Review: White Inks for Calligraphy

White Calligraphy Ink Review | Owl Ink

 

I recently had the opportunity to test some white inks, and wanted to share my findings. Specifically, I wanted to see which white inks were best for calligraphy.

Here are my results! I hope you’ll find this helpful :)

 


White Calligraphy Ink Review | Owl Ink

White Calligraphy Inks

These inks are either marketed as calligraphy inks or are popular within the calligraphy community. (You can click on the image for a larger view)

 

 White Calligraphy Ink Review | Owl Ink

Dr. Ph. Martin’s Pen-White – ★★★★

  • Very thick right out of the bottle
  • Requires diluting with distilled water
  • It is ~magical~ once dry, crisp and very opaque
  • Handy eyedropper for easy diluting in separate container

Verdict: Worth the hassle of finding the perfect ink-to-water ratio because it is fantastic when diluted properly.

Dr. Ph. Martin’s Bleed Proof White Ink – ★★★★

This is hailed among many calligraphers are the holy grail of white ink! My coworker was kind enough to let me take a dip out of her bottle to test it out.

  • VERY thick and pasty — even thicker than the Pen-White
  • Requires more diluting with distilled water
  • Crisp and opaque once dry
  • Similar to the Pen-White

Verdict: Best ink for the price. Since you are diluting it so much, the tiny bottle will go a long way.

J. Herbin Dip Pen Calligraphy Ink – ★★★☆

  • Lower viscosity and thus writes straight from the bottle.
  • Better ink flow, smoother to write with
  • Less opaque, fades significantly as it dries.

Verdict: I give this ink points for convenience, despite its low opacity. Plus, it is perfect for the rustic/vintage chalkboard look that is quite popular.

Speedball Calligraphy Ink – ★★★☆

  • Only $2! An easy purchase if you are just trying out white calligraphy
  • Bottle shape makes dipping easy
  • Must be diluted with water
  • Quite opaque once dry
  • Less smooth and dries with a bumpy finish

Verdict: If you are going through the trouble of patiently diluting your ink, you might as well go for Dr. Ph. Martin’s.

 J. Herbin Dip Pen Pigmented Ink – ★★☆☆

  • More watery and less opaque than the other J. Herbin white
  • If you write too slowly,  ink drips off the nib
  • If you write quickly, not enough ink is left on the page resulting in faded letters

Verdict: I don’t really like it :(


White Calligraphy Ink Review | Owl Ink

White Comic Inks

Comic artists use white in many ways — adding highlights to eyes and hair, or covering up small mistakes. Many manga artists use the same G nib that is popular among calligraphers, so I figured it was worth a try.

These inks are VERY thick — almost all of them need to be diluted with water to be usable, and it took a lot of trial and error to get the right ink-to-water ratio for all of them. Once diluted, I was pleasantly surprised by how well some of them worked as calligraphy inks!

White Calligraphy Ink Review | Owl Ink

Copic Opaque White – ★★★★

  • Very thick out of the bottle, requires diluting
  • Smooth once diluted
  • Very opaque and crisp when dry
  • Annoyingly tiny bottle
  • Kind of expensive for the size

Verdict: The most opaque of the comic inks, if you can get past the price and the frustration of scooping the ink out of the tiny bottleneck.

Deleter White #1 and White #2 – ★★★★

  • Very thick out of the bottle, requires diluting
  • Smooth once diluted
  • Opaque when dry
  • #2 is waterproof!

Verdict: There isn’t much difference between the two, but I found #1 to be slightly smoother.

IC Comic Art White and Super White -★★★☆

  • Very thick out of  the bottle, requires diluting
  • Not as smooth as Deleter inks
  • Super White is very opaque when dry

Verdict: The regular Art White is mediocre, the Super White is much better.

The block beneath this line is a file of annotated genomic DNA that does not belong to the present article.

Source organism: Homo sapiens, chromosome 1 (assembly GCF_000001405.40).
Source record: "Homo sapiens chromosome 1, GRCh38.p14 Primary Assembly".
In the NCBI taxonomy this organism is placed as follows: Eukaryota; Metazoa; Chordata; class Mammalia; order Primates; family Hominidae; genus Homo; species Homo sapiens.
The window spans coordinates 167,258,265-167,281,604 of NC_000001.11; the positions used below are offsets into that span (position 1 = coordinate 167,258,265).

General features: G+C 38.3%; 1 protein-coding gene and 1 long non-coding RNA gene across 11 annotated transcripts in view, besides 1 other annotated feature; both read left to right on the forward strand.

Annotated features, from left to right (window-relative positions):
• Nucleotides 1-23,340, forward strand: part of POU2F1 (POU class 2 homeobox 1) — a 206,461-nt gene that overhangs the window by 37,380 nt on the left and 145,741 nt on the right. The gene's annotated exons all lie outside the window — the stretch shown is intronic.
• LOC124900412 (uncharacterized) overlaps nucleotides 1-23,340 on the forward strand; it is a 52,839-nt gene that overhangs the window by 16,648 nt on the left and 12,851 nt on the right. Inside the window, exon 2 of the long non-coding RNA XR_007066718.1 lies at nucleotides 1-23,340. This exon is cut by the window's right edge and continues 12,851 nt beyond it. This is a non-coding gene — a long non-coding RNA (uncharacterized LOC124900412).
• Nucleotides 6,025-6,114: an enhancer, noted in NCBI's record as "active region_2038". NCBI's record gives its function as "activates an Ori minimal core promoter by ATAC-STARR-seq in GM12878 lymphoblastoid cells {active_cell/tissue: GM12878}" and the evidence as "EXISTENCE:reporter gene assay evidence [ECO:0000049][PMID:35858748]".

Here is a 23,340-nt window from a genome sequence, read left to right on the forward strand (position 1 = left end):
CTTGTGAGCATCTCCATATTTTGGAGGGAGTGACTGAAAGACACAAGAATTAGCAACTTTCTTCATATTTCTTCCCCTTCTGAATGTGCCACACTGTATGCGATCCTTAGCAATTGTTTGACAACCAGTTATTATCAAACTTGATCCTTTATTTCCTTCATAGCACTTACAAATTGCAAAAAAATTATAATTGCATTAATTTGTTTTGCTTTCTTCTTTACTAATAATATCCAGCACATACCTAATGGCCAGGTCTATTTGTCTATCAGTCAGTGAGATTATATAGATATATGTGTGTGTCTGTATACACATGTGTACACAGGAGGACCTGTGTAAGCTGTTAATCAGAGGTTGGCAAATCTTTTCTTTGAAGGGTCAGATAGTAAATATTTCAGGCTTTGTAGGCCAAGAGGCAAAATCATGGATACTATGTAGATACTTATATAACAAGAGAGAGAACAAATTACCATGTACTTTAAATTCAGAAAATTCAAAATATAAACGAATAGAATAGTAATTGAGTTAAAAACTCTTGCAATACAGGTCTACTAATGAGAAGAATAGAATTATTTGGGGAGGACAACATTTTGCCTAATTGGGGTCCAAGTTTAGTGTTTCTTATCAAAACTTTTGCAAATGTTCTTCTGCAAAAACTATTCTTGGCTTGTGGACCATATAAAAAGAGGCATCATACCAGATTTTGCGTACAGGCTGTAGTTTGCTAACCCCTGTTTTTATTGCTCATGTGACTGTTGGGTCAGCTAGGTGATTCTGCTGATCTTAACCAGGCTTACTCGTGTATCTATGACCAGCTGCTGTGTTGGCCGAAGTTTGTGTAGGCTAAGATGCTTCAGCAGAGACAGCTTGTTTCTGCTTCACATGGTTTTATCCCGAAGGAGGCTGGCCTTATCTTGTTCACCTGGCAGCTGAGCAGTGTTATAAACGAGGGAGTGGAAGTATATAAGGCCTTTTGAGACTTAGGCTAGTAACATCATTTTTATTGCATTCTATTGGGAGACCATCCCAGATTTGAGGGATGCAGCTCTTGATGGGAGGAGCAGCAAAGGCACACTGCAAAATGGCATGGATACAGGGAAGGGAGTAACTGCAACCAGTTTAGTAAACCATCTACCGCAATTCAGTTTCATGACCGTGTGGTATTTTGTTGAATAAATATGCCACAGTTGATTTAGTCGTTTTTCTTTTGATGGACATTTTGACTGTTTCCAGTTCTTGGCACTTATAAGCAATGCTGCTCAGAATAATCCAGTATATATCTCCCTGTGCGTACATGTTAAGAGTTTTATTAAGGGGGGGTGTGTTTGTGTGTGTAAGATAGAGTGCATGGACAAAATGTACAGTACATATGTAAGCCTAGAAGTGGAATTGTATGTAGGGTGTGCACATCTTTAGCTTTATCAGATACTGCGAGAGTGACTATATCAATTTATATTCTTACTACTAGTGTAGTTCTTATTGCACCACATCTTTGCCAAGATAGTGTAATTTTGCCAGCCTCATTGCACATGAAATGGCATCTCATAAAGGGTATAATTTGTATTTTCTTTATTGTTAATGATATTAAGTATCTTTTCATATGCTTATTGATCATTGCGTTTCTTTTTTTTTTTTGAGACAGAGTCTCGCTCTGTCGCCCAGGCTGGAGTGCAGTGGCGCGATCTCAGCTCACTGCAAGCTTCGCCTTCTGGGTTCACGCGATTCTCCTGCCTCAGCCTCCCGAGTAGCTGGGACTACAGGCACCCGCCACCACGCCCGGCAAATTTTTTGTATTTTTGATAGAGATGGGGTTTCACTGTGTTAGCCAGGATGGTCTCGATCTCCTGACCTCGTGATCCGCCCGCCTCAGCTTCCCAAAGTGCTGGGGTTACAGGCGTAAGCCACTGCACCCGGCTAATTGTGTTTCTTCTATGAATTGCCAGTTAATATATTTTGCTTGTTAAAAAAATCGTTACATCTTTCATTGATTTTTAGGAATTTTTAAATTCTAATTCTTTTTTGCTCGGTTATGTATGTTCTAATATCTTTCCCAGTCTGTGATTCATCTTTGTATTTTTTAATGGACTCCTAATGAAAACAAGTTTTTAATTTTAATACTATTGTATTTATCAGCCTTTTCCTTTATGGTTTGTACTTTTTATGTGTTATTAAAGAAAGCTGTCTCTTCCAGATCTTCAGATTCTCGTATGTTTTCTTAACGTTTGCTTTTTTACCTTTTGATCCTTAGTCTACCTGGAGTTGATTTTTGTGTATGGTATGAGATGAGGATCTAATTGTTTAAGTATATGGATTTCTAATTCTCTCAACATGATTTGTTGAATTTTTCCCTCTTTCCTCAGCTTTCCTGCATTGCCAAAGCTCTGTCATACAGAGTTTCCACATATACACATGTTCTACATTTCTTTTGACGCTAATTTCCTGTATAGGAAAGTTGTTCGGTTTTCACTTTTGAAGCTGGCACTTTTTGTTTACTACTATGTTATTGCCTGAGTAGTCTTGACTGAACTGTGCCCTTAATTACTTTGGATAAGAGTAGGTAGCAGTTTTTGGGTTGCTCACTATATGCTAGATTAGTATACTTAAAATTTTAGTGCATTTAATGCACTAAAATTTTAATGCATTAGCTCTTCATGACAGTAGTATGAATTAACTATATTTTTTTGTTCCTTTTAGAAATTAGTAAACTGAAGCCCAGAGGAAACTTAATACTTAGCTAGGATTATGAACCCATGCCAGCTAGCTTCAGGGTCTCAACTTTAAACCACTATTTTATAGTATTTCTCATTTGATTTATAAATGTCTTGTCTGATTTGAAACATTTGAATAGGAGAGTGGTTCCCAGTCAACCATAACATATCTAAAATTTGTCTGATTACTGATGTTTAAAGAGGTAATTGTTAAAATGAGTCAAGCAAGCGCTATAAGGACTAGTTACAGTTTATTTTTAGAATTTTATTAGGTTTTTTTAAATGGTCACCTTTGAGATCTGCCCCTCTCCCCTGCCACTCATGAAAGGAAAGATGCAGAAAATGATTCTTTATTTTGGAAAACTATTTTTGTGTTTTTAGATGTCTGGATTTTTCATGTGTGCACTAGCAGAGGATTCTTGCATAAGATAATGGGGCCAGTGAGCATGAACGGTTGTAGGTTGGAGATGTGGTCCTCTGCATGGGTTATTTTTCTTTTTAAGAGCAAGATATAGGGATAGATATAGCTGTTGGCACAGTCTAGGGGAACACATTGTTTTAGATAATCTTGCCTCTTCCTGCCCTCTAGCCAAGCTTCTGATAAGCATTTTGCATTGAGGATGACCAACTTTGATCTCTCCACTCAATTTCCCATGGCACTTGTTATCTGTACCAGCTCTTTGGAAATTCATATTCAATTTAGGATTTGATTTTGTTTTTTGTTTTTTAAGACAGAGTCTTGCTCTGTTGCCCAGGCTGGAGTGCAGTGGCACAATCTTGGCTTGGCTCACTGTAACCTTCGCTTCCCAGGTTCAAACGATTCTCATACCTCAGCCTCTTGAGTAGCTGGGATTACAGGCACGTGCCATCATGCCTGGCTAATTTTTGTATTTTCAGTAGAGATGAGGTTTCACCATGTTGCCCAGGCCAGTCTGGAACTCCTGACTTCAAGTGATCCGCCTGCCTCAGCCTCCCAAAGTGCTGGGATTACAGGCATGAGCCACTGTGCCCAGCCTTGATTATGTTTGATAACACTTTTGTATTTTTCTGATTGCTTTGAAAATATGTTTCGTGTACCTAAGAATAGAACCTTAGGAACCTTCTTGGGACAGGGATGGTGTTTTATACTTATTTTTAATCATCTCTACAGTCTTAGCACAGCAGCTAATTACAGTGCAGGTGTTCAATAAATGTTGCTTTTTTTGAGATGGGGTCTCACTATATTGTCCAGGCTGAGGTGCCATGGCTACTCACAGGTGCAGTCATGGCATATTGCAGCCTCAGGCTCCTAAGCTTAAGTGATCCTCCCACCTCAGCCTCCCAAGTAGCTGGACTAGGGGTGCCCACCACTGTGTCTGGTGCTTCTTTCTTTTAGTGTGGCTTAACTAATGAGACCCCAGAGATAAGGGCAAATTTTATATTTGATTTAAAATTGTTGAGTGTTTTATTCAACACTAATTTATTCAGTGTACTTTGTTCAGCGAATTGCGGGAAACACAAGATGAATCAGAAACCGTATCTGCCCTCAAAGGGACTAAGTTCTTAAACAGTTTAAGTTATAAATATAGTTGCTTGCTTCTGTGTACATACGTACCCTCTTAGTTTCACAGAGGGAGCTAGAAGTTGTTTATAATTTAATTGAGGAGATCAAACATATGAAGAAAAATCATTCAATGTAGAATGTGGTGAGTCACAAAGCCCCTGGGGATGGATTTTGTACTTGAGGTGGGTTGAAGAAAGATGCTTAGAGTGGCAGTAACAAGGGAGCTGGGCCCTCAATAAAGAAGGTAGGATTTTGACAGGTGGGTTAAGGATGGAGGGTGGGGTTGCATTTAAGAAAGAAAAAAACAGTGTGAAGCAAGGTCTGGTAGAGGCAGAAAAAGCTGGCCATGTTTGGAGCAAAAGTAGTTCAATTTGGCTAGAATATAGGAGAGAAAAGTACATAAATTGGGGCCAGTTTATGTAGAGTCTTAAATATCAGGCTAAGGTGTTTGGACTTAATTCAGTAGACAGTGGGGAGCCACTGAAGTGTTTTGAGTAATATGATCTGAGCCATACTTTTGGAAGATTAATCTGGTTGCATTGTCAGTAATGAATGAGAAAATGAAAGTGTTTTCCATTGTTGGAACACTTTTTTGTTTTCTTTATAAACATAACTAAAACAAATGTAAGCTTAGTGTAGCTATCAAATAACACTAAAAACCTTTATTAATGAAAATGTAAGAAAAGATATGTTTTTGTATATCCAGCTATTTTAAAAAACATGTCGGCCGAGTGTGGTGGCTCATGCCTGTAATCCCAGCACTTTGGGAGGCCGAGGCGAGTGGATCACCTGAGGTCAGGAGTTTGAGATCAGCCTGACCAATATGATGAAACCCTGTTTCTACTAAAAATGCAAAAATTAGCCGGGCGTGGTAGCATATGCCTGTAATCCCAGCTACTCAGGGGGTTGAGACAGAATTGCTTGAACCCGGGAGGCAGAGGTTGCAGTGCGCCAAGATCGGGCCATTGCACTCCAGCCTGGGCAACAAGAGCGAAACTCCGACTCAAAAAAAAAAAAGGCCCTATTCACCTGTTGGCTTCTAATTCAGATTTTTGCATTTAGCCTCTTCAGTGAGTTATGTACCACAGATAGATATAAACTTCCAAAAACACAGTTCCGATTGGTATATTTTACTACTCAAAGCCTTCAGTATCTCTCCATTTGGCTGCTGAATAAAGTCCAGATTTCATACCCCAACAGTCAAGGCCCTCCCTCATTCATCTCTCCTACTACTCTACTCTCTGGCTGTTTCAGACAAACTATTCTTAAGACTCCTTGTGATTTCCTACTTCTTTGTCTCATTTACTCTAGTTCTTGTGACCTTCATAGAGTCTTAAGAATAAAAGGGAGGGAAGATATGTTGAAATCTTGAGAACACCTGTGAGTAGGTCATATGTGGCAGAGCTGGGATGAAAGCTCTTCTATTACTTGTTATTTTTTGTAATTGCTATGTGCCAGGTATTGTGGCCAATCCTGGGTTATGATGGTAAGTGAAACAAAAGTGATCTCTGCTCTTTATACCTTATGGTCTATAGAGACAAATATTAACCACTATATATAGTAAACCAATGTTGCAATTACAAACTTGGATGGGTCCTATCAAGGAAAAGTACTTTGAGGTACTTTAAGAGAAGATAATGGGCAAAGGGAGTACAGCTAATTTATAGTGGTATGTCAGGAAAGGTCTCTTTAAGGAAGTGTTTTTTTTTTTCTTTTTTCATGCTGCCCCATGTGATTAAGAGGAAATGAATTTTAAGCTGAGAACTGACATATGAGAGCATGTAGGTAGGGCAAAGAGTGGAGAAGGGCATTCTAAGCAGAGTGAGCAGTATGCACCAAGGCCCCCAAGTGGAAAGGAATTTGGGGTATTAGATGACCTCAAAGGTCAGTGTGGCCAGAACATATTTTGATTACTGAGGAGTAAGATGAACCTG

Kaimei Manga Ink – ★★☆☆

  • Thinnest manga ink – thus, surprisingly smooth out of the bottle
  • Decently opaque when dry
  • Annoying caveat: chalky bubble effect

Verdict: Pretty decent, but with one MAJOR caveat. The pigment settles to the bottom, so when you shake the bottle to mix up the ink, a mass of bubbles forms. As you write, your pen leaves a trail of tiny bubbles that dry inside your calligraphy, making it look rough and messy :/

Kuretake Comic White – ★★☆☆

  • Very thick out of the bottle, requires diluting
  • Not cooperative with the paper I used
  • Difficult to write with
  • Not very opaque once diluted

Verdict: This is one comic ink that cannot really be used as a calligraphy ink. It works on some papers, but not on others — not worth the gamble


 

Some examples of my favorite inks in action…

White Calligraphy Ink Review | Owl Ink

Dr. Ph. Martin’s Pen-White

White Calligraphy Ink Review | Owl Ink

Dr. Ph. Martin’s Bleed Proof White

White Calligraphy Ink Review | Owl Ink

Speedball Calligraphy White

White Calligraphy Ink Review | Owl Ink

Dr. Ph. Martin’s Pen-White on a light gray envelope


 

There are some other white inks that I’ve heard about, but not yet tried. Eventually, I hope to try all of them…


Note: All product photos from JetPens.com and DickBlick.com. Review photos by me.

Materials Used:

Review: Recent Stationery Hauls

I enjoy what Andrew does over at Minimally Minimal, in which he rates a roundup of items that he tried but didn’t write a full review post for. In this post, I rate some of my recent stationery  acquisitions!

 

Recent Stationery Hauls - Clear Document Holder

Daiso Clear Document Holder – ★★★★

These have been redesigned over the years, but they are essentially the same: a clear plastic box for storing your papers. I find them great for things that I want to keep in one place, but don’t want to hole-punch into a binder. I recently bought two more: one for storing calligraphy practice sheets, and another for transporting watercolor supplies. Four stars for being cheap, functional, and easily replaceable.

 

Recent Stationery Hauls - Washi Tapes

Daiso Washi Tapes – ★★★☆

Daiso washi tape comes in pretty limited (and sometimes ugly) patterns, but there are a few gems in the midst. On a recent visit, I was tickled to find this adorable owl one! Some of their tapes seem stickier than others, which is strange, but I won’t complain about washi tape for just $2.00.

 

Recent Stationery Hauls - Paper Cutter

Fiskars Paper Cutter – ★★★☆

I mentioned in a previous post here that I bought this paper cutter for a wedding place card project. This is one of those things that I didn’t know I needed, until the very hour that I needed it. Since then, I’ve used it for pretty much everything that involves cutting paper. Knocking off a star because the cuts aren’t as clean as they’d be if I used my Xacto-knife and ruler, but the convenience is unparalleled.